Nevertheless, the journey through their catalog shall press on and I can't wait to let my ears swim in my next two targets: Campfire Headphase and In A Beautiful Place Out in the Country (which I'm currently listening to actually).

Tuesday, August 30, 2011

Auburn Lull

Auburn Lull is a band from the States (Michigan, to be exact), but they could very well be mistaken for a British group. Why? Well, the UK is often known for its share of dream pop artists from the late 80s/early 90s (to which Auburn Lull certainly take a cue from in their style). This region is also known for its abundance of overcast skies, and such weather is bound to cast a shroud of melancholy on the individuals who dwell there. These characteristics manifest themselves in the music Auburn Lull creates. It's a delicate blend of ambient and dream pop that should send even the most cynical minds soaring into the clouds.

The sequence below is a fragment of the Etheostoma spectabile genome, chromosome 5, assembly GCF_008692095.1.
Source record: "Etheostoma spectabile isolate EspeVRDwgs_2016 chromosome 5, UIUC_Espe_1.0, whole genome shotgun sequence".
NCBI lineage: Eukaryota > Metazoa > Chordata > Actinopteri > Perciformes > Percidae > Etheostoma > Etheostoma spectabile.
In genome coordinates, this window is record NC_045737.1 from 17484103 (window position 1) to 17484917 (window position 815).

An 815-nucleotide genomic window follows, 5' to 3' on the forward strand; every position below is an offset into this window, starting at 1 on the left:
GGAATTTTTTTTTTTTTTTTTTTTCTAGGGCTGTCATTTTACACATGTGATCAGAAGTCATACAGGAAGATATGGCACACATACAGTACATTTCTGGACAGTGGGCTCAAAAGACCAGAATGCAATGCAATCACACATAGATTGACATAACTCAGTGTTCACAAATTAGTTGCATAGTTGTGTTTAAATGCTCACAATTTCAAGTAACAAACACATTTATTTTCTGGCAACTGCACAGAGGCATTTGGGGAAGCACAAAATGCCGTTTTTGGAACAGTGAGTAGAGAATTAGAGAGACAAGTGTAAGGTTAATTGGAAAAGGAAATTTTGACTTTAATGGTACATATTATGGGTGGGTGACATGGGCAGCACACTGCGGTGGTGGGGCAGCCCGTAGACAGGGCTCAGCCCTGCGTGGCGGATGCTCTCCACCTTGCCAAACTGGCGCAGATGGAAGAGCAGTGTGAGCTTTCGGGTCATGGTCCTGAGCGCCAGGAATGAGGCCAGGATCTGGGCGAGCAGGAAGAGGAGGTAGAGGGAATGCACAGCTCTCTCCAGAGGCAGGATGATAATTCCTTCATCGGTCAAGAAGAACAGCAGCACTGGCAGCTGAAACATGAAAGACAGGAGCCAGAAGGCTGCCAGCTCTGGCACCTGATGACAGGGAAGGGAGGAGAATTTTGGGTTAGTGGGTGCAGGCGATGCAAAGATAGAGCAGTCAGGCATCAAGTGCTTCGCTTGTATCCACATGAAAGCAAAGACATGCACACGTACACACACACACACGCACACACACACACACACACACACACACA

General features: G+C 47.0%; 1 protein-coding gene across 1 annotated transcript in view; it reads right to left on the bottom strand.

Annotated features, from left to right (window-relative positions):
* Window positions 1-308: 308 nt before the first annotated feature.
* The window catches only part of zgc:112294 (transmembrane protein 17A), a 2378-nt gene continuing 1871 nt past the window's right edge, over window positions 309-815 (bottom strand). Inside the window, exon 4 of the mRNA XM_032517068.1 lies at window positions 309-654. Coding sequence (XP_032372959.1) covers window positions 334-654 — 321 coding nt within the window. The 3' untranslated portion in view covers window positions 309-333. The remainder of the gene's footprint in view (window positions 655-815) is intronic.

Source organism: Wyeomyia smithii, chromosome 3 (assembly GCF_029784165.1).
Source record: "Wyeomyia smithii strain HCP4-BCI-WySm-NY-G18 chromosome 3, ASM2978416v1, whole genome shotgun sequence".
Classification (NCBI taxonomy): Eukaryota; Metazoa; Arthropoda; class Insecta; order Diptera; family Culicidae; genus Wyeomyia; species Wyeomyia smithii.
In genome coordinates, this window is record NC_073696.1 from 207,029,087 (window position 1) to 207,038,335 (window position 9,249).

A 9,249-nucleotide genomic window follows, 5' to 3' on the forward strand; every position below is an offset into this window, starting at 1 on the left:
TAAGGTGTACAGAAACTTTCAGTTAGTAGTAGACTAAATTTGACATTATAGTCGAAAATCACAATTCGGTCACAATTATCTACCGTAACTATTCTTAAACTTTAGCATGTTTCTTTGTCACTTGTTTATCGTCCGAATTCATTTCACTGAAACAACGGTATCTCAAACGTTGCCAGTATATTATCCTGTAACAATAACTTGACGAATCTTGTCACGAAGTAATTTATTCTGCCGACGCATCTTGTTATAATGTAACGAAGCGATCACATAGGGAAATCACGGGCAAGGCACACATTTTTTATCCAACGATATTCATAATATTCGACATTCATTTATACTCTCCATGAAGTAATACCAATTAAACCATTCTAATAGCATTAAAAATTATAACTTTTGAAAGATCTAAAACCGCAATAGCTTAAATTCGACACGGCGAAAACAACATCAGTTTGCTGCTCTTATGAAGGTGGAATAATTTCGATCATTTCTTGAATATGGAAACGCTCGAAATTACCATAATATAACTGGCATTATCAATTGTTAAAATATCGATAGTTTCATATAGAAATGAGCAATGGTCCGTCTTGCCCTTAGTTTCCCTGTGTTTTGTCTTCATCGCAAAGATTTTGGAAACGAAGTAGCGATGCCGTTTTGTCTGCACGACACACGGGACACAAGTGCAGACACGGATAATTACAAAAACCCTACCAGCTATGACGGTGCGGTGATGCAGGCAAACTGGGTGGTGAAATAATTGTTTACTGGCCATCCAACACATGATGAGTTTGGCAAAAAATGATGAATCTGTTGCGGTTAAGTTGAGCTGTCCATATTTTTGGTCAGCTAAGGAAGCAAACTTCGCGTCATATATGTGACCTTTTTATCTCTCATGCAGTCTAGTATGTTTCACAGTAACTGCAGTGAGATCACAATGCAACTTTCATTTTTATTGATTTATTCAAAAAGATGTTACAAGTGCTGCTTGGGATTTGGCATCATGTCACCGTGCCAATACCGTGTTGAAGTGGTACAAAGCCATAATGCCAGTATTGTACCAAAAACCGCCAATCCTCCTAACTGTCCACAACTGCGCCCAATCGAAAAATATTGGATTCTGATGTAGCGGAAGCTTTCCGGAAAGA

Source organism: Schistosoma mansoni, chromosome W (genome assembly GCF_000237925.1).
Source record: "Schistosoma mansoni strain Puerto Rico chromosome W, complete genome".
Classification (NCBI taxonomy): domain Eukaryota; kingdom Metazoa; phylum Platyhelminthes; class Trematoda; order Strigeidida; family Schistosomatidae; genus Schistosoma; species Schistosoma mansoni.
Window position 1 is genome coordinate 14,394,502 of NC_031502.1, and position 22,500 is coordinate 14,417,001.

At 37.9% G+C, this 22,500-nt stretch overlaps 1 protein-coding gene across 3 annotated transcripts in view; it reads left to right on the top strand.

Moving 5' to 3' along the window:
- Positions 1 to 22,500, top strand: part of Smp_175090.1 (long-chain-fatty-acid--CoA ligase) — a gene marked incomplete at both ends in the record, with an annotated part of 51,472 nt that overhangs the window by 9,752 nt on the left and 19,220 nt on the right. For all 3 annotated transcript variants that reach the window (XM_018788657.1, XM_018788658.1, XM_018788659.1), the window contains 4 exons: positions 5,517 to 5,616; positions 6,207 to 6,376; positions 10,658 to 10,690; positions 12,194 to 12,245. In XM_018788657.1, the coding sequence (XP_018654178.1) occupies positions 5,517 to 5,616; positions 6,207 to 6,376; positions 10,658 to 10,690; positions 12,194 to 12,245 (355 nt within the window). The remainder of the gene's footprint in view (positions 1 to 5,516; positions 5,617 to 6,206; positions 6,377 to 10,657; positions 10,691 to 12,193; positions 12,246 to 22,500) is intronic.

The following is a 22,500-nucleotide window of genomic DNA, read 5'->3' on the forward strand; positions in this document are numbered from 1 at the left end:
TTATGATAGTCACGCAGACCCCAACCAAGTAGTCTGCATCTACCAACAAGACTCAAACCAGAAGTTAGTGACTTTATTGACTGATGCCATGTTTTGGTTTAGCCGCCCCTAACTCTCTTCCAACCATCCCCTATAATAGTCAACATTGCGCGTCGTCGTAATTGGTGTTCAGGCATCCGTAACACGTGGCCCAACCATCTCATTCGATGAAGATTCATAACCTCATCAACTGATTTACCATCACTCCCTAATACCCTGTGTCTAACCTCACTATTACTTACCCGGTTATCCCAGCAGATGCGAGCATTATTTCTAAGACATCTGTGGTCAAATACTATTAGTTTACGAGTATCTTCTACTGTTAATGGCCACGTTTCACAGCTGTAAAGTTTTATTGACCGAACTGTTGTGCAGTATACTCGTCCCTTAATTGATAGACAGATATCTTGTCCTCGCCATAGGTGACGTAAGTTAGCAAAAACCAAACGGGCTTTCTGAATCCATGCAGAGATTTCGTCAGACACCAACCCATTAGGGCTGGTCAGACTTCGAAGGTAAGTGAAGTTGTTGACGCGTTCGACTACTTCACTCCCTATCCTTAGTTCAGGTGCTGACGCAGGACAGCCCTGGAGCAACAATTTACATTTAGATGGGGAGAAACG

My first encounter with the band came with their 2008 release, Begin Civil Twilight. It was only the third album of the band's career, a career that debuted with the 1999 debut, Along I Admire. Their second album, 2004's Cast From the Platform, is the only one left for me to hear. They have a sound that can be compared to the likes of Slowdive at their dreamiest and laid back. In fact, I'm willing to bet that if you love Slowdive then you'll fall just as hard for Auburn Lull.